Peggy Noonan wants to revive the concept.

There was a time when I wrote about all this quite a lot. I don't think I have anything to say that I didn't say back then about what the concept is, or how it applies; my sense is that the gentleness falls out of the fact that our old norms for gentlemen were invented by men who were essentially a cavalry class. An important part of taming a horse and riding it to war is learning the self-control necessary to control the horse. That's why gentlemen are gentle. Moreover, what makes a gentleman isn't a commitment to be nice to people, but the moral seriousness that comes from taking up the sword in earnest.

Once those ideas were suffused through our society; even Robert E. Howard's Conan, mentioned recently, is frequently described as having 'a rude chivalry' about him because otherwise he would have behaved in despicable ways (and thus not been a suitable hero for 1930s Americans). Actually, I think of Howard as mirroring Tacitus, whose Germania describes the northern barbarians as having similar qualities, and likewise attributes the nobility of those qualities to the very barbarism of the men. “Civilized men are more discourteous than savages because they know they can be impolite without having their skulls split," Conan says in The Tower of the Elephant.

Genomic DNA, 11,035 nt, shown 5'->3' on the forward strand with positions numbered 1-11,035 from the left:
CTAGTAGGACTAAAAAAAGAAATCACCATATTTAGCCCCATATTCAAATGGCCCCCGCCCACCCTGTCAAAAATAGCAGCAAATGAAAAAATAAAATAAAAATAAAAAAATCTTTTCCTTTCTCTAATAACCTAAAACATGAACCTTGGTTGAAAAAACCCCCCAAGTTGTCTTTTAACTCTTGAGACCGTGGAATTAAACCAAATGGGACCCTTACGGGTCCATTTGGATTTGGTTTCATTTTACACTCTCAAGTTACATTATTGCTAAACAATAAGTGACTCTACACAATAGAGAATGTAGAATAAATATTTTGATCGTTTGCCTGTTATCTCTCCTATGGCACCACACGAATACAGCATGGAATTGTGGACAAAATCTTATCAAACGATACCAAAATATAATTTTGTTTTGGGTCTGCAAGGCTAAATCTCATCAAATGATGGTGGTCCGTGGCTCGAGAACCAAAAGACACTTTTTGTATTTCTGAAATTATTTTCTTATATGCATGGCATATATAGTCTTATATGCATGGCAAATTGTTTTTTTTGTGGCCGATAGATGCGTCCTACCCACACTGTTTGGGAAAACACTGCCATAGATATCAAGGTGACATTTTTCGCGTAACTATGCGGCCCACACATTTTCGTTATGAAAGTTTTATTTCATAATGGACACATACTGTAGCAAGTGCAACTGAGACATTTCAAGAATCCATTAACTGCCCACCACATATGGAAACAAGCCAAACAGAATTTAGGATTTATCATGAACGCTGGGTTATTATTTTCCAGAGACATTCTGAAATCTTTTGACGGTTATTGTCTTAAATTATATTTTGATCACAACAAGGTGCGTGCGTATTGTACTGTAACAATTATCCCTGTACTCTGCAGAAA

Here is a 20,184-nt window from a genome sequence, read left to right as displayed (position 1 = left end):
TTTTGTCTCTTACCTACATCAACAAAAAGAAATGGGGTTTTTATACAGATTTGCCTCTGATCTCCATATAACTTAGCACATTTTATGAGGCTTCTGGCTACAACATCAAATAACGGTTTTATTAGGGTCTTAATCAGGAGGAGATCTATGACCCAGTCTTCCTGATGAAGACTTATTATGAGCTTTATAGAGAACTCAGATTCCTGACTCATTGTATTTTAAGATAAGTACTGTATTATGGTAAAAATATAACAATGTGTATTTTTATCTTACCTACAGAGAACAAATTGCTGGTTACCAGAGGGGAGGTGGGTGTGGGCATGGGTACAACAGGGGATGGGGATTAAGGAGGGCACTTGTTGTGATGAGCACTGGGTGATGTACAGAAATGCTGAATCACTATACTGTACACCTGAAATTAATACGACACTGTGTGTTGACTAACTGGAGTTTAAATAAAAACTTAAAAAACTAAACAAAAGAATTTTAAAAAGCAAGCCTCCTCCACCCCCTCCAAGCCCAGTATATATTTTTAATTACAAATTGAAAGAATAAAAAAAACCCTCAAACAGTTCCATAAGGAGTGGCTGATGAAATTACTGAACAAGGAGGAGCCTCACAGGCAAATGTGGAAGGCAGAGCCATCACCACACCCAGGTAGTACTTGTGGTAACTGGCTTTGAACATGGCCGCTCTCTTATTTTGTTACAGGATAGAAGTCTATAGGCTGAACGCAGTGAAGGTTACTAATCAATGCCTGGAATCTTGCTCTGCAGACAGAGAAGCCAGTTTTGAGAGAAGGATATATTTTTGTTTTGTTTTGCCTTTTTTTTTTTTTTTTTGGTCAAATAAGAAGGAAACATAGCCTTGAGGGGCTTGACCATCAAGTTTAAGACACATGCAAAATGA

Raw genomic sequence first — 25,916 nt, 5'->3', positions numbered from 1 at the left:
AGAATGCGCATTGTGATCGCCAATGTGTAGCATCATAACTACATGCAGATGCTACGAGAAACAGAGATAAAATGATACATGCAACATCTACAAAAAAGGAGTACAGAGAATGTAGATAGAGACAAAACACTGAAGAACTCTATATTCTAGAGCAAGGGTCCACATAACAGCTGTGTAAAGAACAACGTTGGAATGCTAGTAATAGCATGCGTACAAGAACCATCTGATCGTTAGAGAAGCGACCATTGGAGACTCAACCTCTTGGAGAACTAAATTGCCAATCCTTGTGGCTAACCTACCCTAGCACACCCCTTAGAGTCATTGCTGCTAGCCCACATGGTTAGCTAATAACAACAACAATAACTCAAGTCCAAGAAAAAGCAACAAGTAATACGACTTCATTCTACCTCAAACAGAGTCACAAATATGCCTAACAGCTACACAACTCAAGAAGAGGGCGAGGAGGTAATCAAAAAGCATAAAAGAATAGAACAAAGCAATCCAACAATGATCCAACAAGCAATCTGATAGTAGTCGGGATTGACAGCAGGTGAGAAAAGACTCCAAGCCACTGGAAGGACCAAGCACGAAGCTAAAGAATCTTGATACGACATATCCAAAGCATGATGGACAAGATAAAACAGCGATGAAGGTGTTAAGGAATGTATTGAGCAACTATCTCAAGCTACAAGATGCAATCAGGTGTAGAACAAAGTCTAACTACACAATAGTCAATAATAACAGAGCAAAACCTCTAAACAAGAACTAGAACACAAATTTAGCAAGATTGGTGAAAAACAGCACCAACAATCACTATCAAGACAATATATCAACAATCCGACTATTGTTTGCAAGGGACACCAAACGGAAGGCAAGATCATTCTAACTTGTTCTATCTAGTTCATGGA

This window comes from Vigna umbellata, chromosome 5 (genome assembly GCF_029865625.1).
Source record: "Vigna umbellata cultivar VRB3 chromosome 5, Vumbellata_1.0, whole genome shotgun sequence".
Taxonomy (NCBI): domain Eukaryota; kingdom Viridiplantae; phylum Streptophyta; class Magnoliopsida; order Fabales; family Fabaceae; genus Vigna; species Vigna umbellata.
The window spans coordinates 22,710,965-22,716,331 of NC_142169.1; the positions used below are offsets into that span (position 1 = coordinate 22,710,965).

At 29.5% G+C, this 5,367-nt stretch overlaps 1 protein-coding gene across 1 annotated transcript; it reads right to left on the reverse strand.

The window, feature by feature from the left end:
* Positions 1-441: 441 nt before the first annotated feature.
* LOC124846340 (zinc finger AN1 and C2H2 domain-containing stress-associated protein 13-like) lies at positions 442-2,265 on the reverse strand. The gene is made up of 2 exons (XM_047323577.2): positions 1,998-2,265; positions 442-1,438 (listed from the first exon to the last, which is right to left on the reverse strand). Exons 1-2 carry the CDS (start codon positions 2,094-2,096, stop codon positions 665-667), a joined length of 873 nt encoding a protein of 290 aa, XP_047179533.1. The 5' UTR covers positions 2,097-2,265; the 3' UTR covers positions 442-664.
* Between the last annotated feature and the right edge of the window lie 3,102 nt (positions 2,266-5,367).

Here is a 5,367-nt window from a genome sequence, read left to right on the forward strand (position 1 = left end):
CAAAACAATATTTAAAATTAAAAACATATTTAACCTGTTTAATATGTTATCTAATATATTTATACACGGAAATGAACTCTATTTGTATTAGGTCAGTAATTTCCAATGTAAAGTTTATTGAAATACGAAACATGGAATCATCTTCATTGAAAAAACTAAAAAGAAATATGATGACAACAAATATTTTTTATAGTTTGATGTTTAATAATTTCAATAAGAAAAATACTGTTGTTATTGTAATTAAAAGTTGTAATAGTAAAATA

The collapse of morals attends the collapse of consequences. Men aren't gentlemen any more because there is so little danger of having their skulls split, or of splitting another's.


E Hines said...

Civilized men are more discourteous than savages because they know they can be impolite without having their skulls split

Without disputing the thrust of OP, because I don't, I wonder about this statement of Conan's. Is it really courtesy in such a circumstance, or is it a desire for self-preservation? Courtesy, it seems to me, is what we do unbidden, because it's a right thing to do, not something we do in the expectation of gaining a consequence or avoiding one.

And that sets a properly high bar. A true gentleman is courteous, he's not looking for something in return.

Eric Hines

Grim said...